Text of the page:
Sunday 9th August 2020

An inspiring ecotourism project in Yunnan

In December 2019, just before the Covid crisis, I flew from Shanghai to a remote corner of south-western China, for a week of intensive birding in the Yingjiang area, right up against the border with Myanmar/Burma.

A view of one of the great rivers of Yunnan from the air

I was picked up at Tengchong airport by my guide, Du Yinlei, who does not speak any English, but who knows the birds well and who had been recommended to me by two of my birdwatching friends. He did not disappoint, and given the chance, I would certainly bird with him again. Indeed, if visas for China become easy to obtain in the future, and I am working as a tour organiser, I would love to lead a group to this fascinating area, with Du Yinlei as our local guide and ground agent. I will not give a full blow-by-blow account of the entire trip, but I would like to highlight an extraordinarily far-sighted ecotourism project in this area, which brings benefits to both local communities and birds.

An extraordinarily beautiful evening sky welcomed me to Yunnan

One of the trends in the Chinese birding world is that bird photography has become remarkably popular, and wealthy city-dwelling enthusiasts have bought expensive camera gear, and now devote themselves to travelling around China in search of ever better pictures of rare and in some cases spectacular birds. Although there is something of a rift between the “true”, more traditional bird-watchers and these camera-wallahs (partly because some of the photographers are inclined to leave piles of plastic trash wherever they set up their tripods, a habit which I personally find extraordinary as surely they themselves do not want to take pictures of birds among trash and rubbish, but partly also out of some sort of rivalry), the effects of this trend have certainly brought benefits to the birds.

Bird photography is growing in popularity in China

To cater for these photographers, a network of bird hides with pools and feeders has been set up, and the photographers pay an hourly or a daily fee to sit in these hides, which are manned by locals who keep the feeders stocked with food, venturing out when the mealworms or other delicacies have run out. As they restock the holes in the branches with wriggling bait, they whistle, which signals to the birds that more snacks have arrived. No sooner has the guard returned to the hide, than the birds hop or swoop back into view, and a barrage of machinegun-like rapid exposures are taken.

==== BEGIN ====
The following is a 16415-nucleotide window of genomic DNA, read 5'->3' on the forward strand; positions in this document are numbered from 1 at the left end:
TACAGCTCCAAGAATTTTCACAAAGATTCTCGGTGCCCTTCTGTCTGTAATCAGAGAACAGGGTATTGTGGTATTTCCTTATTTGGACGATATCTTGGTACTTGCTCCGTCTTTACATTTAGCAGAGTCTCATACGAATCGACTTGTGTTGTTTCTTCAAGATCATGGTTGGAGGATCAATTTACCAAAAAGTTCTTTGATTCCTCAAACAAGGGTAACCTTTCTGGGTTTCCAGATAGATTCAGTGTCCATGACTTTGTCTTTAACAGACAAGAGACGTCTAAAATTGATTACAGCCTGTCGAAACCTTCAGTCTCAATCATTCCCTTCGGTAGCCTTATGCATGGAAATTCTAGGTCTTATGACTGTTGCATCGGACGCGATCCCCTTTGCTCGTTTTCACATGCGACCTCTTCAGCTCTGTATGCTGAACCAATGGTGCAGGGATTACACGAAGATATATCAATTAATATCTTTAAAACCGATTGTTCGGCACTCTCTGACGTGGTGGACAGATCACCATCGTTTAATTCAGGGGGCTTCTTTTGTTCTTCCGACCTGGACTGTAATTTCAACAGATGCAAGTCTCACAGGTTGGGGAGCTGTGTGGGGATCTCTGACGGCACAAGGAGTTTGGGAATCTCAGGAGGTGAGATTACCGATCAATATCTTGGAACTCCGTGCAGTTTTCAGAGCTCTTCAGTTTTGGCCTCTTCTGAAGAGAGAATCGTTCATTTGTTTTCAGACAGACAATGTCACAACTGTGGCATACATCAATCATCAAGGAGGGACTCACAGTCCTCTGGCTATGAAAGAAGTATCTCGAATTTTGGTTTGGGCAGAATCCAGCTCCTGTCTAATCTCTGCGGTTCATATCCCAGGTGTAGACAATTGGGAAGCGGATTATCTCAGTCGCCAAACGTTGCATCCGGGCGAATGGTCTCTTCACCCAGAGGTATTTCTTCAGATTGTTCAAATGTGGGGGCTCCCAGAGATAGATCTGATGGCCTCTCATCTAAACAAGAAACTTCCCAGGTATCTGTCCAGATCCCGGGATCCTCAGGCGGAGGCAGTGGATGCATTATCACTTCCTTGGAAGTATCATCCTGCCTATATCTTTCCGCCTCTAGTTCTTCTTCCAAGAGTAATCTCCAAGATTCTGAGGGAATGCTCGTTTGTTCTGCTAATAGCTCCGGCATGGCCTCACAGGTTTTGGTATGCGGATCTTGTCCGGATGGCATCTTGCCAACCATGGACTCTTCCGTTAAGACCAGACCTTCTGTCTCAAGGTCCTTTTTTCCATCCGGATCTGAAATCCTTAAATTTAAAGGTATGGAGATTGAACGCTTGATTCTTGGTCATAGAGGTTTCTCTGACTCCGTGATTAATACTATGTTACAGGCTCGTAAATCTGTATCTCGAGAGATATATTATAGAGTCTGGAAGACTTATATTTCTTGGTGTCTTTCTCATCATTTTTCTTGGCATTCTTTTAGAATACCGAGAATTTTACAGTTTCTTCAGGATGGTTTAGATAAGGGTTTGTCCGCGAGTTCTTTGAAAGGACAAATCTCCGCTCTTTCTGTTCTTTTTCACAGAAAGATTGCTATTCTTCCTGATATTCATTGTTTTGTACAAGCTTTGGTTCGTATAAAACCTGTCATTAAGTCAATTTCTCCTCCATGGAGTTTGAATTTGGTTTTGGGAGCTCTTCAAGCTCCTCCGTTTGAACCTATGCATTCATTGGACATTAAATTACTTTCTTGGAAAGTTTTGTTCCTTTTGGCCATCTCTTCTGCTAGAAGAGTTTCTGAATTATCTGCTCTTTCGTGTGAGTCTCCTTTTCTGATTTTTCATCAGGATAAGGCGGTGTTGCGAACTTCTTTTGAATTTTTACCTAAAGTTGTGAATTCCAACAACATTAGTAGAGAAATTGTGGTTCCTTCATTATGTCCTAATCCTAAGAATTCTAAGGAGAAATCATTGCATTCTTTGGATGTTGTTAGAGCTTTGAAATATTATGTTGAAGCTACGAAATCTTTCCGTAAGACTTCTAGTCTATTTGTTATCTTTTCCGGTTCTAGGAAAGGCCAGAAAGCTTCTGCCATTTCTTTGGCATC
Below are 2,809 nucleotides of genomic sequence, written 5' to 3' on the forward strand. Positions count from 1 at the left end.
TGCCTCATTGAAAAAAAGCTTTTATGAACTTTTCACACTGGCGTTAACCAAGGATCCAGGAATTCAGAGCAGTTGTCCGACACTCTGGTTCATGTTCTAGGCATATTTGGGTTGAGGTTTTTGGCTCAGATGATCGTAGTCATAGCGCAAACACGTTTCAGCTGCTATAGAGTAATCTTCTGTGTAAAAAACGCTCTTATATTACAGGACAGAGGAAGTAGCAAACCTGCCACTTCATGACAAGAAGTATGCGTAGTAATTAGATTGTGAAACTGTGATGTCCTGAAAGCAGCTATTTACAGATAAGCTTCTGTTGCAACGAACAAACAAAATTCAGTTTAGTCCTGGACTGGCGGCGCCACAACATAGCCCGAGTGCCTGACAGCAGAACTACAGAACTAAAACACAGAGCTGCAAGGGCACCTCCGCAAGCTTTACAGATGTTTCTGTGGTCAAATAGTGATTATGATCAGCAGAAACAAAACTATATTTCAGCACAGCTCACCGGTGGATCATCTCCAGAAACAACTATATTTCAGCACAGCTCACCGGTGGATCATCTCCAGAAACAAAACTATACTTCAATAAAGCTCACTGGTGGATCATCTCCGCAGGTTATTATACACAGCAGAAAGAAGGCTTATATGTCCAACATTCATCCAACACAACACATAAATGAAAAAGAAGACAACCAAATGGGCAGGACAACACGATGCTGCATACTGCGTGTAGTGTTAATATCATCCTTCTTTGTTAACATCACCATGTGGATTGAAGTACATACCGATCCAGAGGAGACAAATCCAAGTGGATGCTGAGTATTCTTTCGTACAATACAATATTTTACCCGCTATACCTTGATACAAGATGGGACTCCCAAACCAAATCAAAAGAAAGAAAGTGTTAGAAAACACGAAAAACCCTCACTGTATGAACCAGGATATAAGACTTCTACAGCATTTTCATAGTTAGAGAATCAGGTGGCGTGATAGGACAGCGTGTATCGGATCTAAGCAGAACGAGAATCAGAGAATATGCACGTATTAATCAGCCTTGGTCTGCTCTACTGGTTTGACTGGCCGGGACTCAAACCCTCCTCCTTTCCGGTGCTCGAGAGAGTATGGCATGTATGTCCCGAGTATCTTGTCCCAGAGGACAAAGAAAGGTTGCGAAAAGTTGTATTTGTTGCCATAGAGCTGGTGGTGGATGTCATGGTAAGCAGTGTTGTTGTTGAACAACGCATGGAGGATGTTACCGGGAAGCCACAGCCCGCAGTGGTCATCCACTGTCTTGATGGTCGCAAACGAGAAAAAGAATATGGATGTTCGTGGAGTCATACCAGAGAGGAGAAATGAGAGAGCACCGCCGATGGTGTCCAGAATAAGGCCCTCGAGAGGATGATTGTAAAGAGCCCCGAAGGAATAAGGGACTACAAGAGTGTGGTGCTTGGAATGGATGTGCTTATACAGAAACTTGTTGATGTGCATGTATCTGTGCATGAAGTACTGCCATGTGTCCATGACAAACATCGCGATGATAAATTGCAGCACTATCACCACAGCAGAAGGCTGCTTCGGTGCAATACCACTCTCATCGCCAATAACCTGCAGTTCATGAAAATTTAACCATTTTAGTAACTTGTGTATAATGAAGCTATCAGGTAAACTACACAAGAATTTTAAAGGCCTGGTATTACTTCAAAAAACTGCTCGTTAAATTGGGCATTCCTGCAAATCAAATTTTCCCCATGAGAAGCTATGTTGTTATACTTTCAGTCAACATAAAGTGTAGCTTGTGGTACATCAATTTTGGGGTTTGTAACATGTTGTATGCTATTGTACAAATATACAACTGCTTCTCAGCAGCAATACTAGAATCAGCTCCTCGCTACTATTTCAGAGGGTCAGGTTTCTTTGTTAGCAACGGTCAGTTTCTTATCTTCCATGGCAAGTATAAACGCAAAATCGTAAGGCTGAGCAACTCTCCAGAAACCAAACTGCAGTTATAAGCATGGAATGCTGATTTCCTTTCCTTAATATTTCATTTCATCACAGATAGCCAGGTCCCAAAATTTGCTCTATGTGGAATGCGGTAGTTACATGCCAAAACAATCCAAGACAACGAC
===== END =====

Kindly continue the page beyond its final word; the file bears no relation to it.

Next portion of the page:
The hides are well constructed and quite comfortable

The clearings in front of the hides are well stocked with drinking and bathing areas for the birds, as well as food

Although this type of bird observation might not be to everyone’s taste, in this area of south-western China, previously poverty-stricken communities have literally been lifted out of their previously poor existences by the money that the photographers bring into the villages.

The prosperity of the area has increased, at least partly thanks to the money this type of tourism brings into the local economy

The particular area we visited is known as Hornbill Valley as it hosts no less that three species of hornbill, which have virtually disappeared in other parts of China due to the twin threats of the felling of the tall trees that they nest in holes in, and persecution (the casques of these spectacular birds are carved into intricate and expensive decorative trinkets), but here they are protected as a source of income for the villagers, as they are the flagship species that attract the photographers to the area. Ironically, none showed during my visit.

The approach to Hornbill Valley leaves one in no doubt as to which birds are the stars here

Centred around the unfortunately named village of Shiti, numerous steep tracks lead to the hides, each of which can accommodate between five and ten photographers. Low seats are laid on, and in some cases snacks are available for sale. The photographers pay the 60RMB fee, and sit down behind their cameras, huge lenses (mostly 500mm) and tripods with fluid heads, and wait. Some smoke and chat rather noisily, but eventually the birds appear, and then the atmosphere becomes electric with anticipation as to what will appear next.

Shiti village consists of attractive houses provided by the government

The photographers sit and wait

Long lenses are de rigueur here

This project is, in my view, “ecotourism” at its very best. Many of these local people now manning the hides would otherwise have trapped these birds either for food or to sell as cagebirds, but now instead they protect them. In addition, the birds’ habitat is preserved, and the villagers take pride in their wildlife. This is truly a win-win situation for all concerned. I think this model is one that could be exported to other poor regions of the World, and I hope that other regions will take it up as a way of boosting tourism and protecting their environment at the same time.

The local restaurants are decorated with posters of bird photographs

The tall trees contain the hornbills’ nests, and the project favours their protection